Norma Williams


Interior Design 101

In 20 years of business, this is one of the most common questions I receive. Who needs an interior designer and why?Let me give you a perfect example of how designing works.


Let’s say you are finally ready for that perfect kitchen. You have 3 reputable general contractors (GCs) come to the house and view your plan. You talk briefly about budget and more about design. What kind of cabinets you want, walls taken down and a pretty new island with storage. You might even provide a couple of pictures for review.

Your 3 contractors come back a week later and you are surprised to find the estimates were much different, in price and scope, than you expected; ranging from $40,000 to $90,000. You think the latter must be out of touch. Not so fast! Your $40,000 contractor has $40,000 kitchen experience. They are going to give you the same cabinets, backsplash and appliances they give other clients in that range. And the $90,000 GC is in a different league. He works with experts in each field. And he will definitely work with an interior designer. But he might work with an interior designer who designs similar high end finishes in each house. In other words, the designer works for him and not you.

Insert Interior Designer

Design is all about line-items. There is no room this is truer in than the kitchen. Line items are decisions that have to be made regarding every aspect of your design. Cabinet layout, color, door design, interior positioning, and quality should have been made before the GC ever visited your house. But because you were not equipped to make those decisions, he made them for you based on his years of experience.

Your interior designer (me!) would ask questions first. And a really great designer is going to give you homework before she even comes through the door. For example, I have each of my clients create a Pinterest board of kitchens. I ask for no more than 12 photos. I view the photos prior to visit one and can assess pretty quickly what your overall design style is. Questions I might have after can more easily be answered at our first meeting. Once in your space, we talk about the realities of your budget and what you can expect financially. And if you are finally ready to move forward, we start with the design. Back to those line-items, we start with an inspiration and build the entire space around it. Once all of the items have been approved by you (cabinets, flooring, electrical, lighting, plumbing, appliances, etc.,) the Designer creates a RFP (Request for Proposal). The proposal goes to the 3 reputable contractors and now they can return an apples to apples estimation based on all of your decisions. Together, the Interior Designer, GC and You make an awesome team leaving you understood and protected.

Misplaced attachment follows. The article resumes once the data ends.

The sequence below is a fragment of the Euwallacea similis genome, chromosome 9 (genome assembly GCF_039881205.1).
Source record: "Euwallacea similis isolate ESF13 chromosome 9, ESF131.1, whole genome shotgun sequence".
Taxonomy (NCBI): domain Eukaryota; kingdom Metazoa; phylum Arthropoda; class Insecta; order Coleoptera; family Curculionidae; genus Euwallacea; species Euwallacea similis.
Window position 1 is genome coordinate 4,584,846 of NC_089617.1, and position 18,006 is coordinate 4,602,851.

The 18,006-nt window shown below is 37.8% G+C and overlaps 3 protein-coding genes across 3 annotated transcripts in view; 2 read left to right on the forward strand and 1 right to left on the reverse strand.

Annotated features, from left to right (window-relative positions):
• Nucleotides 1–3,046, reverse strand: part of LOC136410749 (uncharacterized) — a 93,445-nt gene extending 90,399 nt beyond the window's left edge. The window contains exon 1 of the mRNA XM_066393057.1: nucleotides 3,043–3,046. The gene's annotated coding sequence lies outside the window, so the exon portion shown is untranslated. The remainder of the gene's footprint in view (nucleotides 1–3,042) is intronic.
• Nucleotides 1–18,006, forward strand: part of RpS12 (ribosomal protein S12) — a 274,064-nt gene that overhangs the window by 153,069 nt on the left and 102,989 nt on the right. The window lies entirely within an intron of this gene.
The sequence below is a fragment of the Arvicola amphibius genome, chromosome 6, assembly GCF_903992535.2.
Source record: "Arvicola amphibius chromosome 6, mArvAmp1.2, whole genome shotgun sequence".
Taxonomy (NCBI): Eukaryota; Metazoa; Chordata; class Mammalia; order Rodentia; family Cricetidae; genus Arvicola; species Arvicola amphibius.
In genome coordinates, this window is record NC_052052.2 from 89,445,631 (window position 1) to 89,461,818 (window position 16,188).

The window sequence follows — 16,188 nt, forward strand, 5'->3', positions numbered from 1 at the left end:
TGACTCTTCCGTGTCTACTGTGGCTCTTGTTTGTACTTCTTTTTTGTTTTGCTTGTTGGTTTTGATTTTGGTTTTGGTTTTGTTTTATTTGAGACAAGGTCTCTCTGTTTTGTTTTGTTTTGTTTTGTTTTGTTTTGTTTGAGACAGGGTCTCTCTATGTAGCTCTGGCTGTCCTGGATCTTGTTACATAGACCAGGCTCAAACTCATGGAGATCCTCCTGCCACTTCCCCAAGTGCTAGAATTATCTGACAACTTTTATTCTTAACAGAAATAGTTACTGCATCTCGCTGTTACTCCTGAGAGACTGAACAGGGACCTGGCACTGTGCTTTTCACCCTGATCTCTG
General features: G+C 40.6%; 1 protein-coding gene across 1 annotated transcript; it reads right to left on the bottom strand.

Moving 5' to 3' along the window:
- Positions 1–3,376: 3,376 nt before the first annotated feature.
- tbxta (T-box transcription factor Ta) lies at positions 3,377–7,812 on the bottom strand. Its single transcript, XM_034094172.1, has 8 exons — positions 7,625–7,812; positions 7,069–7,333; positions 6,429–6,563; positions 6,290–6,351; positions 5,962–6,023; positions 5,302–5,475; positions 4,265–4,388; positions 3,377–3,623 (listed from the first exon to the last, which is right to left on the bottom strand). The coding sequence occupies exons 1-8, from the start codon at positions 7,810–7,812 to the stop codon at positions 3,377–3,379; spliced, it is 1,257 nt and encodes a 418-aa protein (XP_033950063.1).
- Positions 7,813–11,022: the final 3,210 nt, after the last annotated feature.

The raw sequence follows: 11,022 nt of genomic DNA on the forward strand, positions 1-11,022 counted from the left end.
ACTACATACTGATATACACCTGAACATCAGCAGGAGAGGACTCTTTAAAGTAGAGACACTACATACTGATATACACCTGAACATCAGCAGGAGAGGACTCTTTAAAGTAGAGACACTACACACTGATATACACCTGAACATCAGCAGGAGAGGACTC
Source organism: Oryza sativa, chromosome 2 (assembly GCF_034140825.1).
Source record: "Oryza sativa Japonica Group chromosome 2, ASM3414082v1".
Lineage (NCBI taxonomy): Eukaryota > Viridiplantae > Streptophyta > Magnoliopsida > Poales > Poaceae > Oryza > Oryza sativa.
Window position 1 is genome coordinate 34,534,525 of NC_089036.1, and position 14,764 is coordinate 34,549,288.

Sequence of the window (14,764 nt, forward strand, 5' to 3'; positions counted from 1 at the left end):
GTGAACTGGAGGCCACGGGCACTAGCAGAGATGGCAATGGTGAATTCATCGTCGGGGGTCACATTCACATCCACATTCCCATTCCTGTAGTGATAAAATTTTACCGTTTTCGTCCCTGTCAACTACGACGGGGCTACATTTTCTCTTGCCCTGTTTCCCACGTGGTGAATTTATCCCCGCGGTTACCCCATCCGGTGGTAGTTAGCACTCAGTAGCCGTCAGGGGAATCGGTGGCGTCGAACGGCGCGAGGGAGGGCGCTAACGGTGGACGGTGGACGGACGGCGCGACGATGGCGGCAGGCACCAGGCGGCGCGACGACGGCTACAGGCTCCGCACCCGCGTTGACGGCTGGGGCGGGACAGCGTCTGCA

outdated kitchen with black marble counters and medium wood tone cabinets


kitchen design mock up, rendering, 3d,


Joyful after. The client is able to bake her heart away!


The Power of Sketch-UP

One of the most delightful benefits of designing is the rendering process. In the case of the kitchen above, we needed to rework the pantry and refrigerator. We also needed to widen the island and elongate it. Creating a 6 foot cabinet, (encasing the large refrigerator) on the left allowed us to also enlarge the island without it looking like it was floating without cabinets are each side to anchor it. This client is a prolific baker and needed space for daily prep and work. We gave her that and more.

Without the software to create and recreate renderings of your space, you can’t truly fathom whether the ideas in your head make sense on paper; and ultimately in real life. This software offers rendering in scale making the information filtered to the GCs much easier to follow. These services are not something you are going to find with a GC because these are design services. A GC’s job is to create and manage the construction schedule. He (or she!) is going to manage the job site and hire all of the subcontractors. He is also responsible for licensing and making sure all material is on site.

There are always compromises that are made along the way but that is with every job. Collaboration is key. We each have our part to do. And when we do it well, we end up with a beautiful and functional space that brings JOY to the client for years and years to come.







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